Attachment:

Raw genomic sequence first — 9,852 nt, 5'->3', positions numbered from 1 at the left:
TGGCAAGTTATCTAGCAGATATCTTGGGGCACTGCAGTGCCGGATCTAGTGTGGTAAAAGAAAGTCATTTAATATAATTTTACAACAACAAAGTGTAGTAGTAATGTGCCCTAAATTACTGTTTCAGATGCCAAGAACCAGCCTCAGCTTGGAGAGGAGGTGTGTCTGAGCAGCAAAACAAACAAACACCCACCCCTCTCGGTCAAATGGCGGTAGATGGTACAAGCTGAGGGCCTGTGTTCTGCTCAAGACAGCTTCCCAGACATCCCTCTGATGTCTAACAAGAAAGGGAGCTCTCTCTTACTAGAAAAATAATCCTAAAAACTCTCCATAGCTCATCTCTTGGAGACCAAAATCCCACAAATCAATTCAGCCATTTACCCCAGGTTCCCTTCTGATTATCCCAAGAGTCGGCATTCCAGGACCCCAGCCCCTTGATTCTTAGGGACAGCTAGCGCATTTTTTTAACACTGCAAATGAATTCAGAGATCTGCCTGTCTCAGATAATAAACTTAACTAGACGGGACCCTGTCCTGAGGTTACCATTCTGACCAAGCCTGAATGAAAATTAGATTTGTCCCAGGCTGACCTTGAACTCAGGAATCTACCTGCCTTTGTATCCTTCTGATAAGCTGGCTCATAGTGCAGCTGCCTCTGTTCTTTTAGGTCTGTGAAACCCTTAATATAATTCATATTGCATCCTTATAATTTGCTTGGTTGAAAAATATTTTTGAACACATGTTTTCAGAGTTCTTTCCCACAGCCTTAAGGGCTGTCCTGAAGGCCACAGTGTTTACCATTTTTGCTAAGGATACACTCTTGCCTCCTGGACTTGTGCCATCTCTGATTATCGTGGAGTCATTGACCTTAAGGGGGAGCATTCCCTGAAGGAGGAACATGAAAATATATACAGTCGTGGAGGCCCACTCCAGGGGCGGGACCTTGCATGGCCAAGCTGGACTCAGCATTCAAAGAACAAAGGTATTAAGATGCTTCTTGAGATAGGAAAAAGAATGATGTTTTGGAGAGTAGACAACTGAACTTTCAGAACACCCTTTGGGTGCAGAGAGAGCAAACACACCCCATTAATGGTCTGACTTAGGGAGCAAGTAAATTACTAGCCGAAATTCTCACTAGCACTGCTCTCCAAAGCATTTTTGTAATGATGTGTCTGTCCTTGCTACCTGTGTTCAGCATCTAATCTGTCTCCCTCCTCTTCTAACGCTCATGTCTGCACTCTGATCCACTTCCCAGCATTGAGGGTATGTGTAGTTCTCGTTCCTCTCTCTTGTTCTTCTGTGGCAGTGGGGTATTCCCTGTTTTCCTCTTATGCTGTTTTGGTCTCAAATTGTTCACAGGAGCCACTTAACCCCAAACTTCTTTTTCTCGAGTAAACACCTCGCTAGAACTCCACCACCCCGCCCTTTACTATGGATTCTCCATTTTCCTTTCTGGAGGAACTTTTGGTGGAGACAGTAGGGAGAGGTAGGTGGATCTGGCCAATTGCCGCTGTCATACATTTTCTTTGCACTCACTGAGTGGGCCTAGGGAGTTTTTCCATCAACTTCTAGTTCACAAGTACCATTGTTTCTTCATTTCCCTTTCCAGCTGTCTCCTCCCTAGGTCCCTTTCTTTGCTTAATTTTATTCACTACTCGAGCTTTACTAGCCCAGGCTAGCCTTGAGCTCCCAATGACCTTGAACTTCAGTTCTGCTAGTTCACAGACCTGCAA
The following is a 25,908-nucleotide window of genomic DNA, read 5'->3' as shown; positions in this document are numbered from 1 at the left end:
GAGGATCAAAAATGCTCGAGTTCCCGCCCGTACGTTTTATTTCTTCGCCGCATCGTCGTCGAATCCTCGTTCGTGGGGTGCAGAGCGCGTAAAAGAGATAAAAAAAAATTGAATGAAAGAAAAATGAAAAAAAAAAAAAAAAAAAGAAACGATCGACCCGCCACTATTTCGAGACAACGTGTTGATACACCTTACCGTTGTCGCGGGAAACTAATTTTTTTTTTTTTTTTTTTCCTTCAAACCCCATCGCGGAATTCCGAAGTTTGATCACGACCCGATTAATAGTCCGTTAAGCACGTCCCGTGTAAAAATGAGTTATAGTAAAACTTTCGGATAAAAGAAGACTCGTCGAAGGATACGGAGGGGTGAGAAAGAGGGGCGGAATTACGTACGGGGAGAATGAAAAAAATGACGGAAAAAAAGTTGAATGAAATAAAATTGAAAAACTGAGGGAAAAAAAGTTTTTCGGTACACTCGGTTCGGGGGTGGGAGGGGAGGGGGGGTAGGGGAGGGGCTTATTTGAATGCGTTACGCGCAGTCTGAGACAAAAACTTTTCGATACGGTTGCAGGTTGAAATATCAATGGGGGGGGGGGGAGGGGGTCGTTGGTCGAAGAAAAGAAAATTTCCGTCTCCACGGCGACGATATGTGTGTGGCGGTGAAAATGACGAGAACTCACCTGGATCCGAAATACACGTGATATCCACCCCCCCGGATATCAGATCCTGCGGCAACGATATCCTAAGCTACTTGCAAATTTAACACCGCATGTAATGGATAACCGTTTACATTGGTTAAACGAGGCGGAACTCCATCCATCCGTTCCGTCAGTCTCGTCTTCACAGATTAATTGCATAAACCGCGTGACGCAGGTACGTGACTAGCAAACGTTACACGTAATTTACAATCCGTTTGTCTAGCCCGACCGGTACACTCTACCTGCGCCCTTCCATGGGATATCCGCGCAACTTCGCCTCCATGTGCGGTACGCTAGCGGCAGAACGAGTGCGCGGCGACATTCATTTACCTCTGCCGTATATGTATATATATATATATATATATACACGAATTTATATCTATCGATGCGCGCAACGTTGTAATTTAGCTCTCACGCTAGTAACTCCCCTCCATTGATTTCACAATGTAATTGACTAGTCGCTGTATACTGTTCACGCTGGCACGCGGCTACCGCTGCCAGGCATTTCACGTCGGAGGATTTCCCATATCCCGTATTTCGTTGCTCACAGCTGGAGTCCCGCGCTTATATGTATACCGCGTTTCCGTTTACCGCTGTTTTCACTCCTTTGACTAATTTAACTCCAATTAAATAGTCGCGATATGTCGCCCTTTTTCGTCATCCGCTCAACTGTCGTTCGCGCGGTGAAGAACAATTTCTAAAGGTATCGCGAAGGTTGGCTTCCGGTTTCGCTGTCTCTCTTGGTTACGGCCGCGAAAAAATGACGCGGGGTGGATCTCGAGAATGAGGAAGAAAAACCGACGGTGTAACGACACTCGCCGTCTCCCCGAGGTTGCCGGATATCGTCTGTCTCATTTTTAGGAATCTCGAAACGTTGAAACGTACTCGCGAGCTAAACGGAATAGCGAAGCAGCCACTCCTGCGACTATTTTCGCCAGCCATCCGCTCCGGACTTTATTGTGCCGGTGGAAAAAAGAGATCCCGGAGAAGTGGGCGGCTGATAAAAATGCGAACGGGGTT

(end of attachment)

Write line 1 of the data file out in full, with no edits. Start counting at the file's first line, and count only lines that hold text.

Raw genomic sequence first — 9,852 nt, 5'->3', positions numbered from 1 at the left: